The factory itself featured a state of the art tunnel kiln. Modern conveniences like abundant windows, skylights, loudspeakers throughout the facility, and a water fountain on the factory floor were all installed to make for a more pleasant working environment.
In its first few years of operation, Medicine Hat Potteries began making dishes to compete with those being produced by Medalta. They offered decorative options that soon proved more popular, and by 1939 they had taken over Medalta's distributors in Toronto and Quebec.
In 1955 Medicine Hat Potteries was sold and the company was renamed Hycroft China Limited by the new owners. Struggling to find a niche in the changing industry, in 1960 Hycroft began manufacturing toilets (or sanitary ware as it was called). This success allowed the company to continue releasing a select amount of dishware and souvenirs for several decades, however increasing competition eventually forced their closure in 1989.
The Hycroft plant was donated to the Friends of Medalta in 1992, and in 1995 it was designated a Provincial Historic Site. See more from inside Hycroft here. Today, the old Hycroft Factory is preserved as part of Medicine Hat's historic clay district, which including several other industrial heritage sites, is now a National Historic Site of Canada.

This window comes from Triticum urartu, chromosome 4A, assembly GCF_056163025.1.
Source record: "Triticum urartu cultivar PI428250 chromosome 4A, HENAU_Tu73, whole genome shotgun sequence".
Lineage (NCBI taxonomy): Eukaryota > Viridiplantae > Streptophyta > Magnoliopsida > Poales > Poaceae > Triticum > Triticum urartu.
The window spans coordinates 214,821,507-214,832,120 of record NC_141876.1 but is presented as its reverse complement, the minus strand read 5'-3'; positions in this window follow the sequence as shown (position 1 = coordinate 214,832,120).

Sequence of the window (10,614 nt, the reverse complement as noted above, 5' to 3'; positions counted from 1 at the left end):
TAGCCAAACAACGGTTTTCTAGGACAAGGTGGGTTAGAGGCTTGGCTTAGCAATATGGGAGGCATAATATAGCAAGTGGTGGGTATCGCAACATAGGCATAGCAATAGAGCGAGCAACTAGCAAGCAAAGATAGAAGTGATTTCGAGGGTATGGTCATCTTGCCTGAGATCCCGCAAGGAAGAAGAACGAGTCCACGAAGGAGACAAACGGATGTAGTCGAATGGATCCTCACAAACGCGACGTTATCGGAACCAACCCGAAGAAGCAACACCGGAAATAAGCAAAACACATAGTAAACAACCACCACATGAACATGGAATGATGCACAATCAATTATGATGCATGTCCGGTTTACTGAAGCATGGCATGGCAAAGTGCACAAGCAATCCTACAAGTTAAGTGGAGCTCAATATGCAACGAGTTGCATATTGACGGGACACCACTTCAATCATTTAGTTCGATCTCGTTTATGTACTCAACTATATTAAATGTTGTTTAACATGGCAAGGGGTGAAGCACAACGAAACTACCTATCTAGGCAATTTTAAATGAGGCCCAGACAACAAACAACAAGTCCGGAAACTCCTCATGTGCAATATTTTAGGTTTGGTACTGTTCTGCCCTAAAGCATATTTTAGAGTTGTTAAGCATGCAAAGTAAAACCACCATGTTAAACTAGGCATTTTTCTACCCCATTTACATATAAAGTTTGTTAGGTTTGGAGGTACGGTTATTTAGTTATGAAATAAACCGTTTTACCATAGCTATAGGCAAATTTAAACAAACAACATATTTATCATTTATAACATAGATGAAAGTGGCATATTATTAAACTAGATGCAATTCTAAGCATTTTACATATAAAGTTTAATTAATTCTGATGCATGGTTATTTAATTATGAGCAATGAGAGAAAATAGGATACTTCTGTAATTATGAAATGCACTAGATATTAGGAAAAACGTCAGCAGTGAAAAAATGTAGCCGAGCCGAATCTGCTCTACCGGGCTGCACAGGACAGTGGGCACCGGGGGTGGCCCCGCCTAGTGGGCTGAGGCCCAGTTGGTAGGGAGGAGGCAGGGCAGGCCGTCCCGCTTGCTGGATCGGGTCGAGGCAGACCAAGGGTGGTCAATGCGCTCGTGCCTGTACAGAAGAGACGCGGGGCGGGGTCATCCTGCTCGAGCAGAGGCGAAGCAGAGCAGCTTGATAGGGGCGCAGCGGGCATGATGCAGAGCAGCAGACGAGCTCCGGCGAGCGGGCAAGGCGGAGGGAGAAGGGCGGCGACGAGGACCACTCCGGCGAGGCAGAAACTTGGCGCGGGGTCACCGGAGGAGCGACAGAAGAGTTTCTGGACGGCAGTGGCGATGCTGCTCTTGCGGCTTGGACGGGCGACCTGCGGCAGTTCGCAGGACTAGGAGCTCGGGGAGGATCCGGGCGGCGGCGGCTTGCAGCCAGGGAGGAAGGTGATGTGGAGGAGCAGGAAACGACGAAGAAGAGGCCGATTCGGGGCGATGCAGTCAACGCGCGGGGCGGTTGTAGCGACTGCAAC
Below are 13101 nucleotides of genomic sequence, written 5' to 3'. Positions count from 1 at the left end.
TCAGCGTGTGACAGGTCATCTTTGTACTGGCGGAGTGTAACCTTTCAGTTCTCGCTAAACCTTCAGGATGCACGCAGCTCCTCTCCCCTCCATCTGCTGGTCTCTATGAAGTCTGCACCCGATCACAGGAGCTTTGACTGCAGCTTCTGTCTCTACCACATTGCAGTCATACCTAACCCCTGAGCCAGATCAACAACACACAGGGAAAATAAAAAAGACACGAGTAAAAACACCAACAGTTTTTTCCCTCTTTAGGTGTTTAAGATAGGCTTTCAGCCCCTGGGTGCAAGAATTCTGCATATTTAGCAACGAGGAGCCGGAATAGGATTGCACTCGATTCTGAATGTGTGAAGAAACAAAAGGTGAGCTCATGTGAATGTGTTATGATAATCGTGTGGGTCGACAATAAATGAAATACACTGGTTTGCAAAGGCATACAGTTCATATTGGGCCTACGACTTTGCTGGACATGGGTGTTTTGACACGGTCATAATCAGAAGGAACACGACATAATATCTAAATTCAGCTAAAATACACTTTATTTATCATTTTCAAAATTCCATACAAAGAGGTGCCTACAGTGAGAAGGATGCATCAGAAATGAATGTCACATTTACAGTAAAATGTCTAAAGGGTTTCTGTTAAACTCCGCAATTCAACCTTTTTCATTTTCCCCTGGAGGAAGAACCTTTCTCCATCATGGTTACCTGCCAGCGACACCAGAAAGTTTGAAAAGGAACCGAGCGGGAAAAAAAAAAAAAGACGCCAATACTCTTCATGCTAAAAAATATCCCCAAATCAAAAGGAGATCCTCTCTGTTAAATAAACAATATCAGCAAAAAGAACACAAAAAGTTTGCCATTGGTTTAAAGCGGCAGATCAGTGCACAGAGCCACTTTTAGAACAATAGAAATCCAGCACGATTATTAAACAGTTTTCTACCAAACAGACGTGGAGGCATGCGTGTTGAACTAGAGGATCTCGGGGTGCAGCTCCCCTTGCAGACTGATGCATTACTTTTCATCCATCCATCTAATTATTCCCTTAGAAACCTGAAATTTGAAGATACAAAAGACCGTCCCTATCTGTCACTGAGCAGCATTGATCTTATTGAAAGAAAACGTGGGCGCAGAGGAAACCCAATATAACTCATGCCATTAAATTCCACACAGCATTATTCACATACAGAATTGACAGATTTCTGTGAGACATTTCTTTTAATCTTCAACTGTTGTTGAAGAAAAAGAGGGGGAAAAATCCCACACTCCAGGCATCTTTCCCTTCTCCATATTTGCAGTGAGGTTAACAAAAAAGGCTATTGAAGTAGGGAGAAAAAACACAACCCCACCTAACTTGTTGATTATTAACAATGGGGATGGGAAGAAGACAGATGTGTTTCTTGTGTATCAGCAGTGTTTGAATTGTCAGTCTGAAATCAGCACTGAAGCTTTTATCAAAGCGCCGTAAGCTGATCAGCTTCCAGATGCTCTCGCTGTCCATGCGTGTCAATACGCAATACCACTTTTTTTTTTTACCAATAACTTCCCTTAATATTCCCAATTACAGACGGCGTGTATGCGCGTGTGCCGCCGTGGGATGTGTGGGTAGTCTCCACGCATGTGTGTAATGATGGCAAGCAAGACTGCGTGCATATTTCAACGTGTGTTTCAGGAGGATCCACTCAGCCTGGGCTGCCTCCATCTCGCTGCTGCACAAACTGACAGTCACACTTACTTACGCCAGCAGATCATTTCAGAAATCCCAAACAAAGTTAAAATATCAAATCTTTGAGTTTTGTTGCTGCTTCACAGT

Unlike the museum at Medalta, which is open to the public, exploring the Hycroft Factory is generally reserved for special occasions or behind the scenes events. Because of this, many of the spaces in the factory still feel locked in time - mysterious even. Similar to the nearby brick factory, there's still something very raw about exploring these buildings. The Hycroft China Factory is truly one of Medicine Hat, Alberta's underrated gems.